Results from EORTC phase II 62043 and phase III 62072 published in Clinical Cancer Research, showed that in patients with soft tissue sarcoma, the concomitant use of gastric acid suppressant (GAS) therapy and the anticancer therapeutic pazopanib was associated with significantly reduced progression-free survival and overall survival.
It is estimated that up to 50 percent of those undergoing cancer treatment utilize Gastric Acid Suppressant (GAS) therapy. Common GAS drugs include proton pump inhibitors, such as omeprazole and esomeprazole magnesium, or histamine H2-receptor blockers, such as ranitidine.
The absorption of pazopanib, a multi-kinase inhibitor used in the treatment of renal cell carcinoma and soft tissue sarcoma, is pH-dependent, noted Mir. “We know that pazopanib tablets taken orally need to go into an acidic environment, namely the stomach, in order to dissolve,” he explained. “As the primary function of GAS therapy is to reduce the acidity in the stomach, these drugs can reduce the absorption of pazopanib,” Mir continued.
Previous work has shown that GAS therapy reduced the absorption of pazopanib as measured in plasma in patients with solid tumors, noted Mir. “We wanted to determine if the use of GAS drugs had an effect on survival outcomes in sarcoma patients taking pazopanib,” he said.
Mir and colleagues analyzed data from the completed EORTC phase II 62043 and phase III 62072 clinical trials of patients with advanced soft-tissue sarcoma treated with pazopanib. The researchers first compared the outcome of patients treated with pazopanib with or without gastric acid suppressive agents for ≥ 80% of treatment duration, and subsequently using various thresholds. 333 patients treated with pazopanib were eligible for analysis; of these, 117 (35.1 percent) received GAS drugs at least once during pazopanib treatment, 59 (17.7 percent) utilized GAS therapy concomitantly for more than 80 percent of pazopanib treatment duration, and 19 (5.7 percent) were already utilizing GAS drugs at the time of trial registration.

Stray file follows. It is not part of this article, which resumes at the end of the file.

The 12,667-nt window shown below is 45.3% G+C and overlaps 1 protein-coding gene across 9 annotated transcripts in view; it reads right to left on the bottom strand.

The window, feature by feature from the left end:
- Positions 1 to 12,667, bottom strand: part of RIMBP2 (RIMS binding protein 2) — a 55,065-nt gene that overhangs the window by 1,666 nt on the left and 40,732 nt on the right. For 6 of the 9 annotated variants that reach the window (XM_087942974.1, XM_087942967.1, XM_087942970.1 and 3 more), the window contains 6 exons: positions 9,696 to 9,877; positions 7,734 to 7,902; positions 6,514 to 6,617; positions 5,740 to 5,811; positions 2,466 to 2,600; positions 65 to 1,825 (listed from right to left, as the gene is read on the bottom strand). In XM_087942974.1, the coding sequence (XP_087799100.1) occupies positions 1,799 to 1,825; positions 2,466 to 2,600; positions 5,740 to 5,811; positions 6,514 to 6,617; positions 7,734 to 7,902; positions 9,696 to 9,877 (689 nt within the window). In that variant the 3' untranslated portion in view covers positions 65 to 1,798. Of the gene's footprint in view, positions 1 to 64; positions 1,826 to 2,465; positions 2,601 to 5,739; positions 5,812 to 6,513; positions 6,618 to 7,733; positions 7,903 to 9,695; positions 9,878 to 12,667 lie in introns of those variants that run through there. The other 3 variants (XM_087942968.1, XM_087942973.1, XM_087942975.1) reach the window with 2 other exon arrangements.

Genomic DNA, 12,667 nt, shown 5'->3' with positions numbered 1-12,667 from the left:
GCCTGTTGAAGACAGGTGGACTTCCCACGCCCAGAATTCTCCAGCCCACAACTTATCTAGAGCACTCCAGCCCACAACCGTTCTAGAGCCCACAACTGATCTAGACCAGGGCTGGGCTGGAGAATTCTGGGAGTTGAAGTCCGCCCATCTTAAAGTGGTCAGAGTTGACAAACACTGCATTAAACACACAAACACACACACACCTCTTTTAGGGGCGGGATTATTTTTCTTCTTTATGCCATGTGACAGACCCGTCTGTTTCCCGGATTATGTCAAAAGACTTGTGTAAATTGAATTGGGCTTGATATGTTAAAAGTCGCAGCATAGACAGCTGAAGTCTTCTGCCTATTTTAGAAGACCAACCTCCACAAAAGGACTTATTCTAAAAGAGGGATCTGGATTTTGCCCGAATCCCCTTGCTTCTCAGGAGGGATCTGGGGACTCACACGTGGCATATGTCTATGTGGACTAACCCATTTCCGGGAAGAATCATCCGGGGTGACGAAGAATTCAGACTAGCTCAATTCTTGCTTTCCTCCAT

Following multivariable analysis, compared to patients who did not use GAS therapy during pazopanib treatment, those who concomitantly utilized GAS for at least 80 percent of treatment duration had significantly reduced progression-free survival (median of 4.6 months compared to 2.8 months, respectively). Concomitant use of GAS also significantly reduced overall survival; those who utilized GAS therapy for at least 80 percent of treatment duration had shorter median overall survival (8 months) compared to those who did not use GAS therapy (12.6 months).
Among the 110 placebo-treated patients from the phase III trial who were eligible for analysis, there were no associations between concomitant GAS use and progression-free survival or overall survival. “This suggests that the drug-drug interaction between GAS and pazopanib directly affected the survival outcomes of sarcoma patients,” Mir said.
Mir and colleagues also found that GAS therapy did not reduce the frequency of pazopanib-related toxicities. “I think that our results are practice-changing, and I would discourage oncologists against prescribing gastric acid suppressants when patients are treated with pazopanib, unless it is the only option for the patient,” Mir said.
“Patients often utilize GAS therapy for abdominal pain, which is not always related to stomach acidity,” said Mir. “I would predict that the majority of patients taking GAS drugs could utilize a different therapy to aid in their abdominal discomfort. Moreover, it is important for patients to inform their oncologists of all the medications that they are taking during cancer so that potential drug-drug interactions can be identified and avoided.”
Limitations of this research include its retrospective nature. The analysis was based on the reported use of GAS therapy in the course of the trial, a relatively small sample size and a lack of pharmacokinetic data, which are not routinely collected in late-phase trials.
This study was sponsored by Fonds Cancer (FOCA) from Belgium.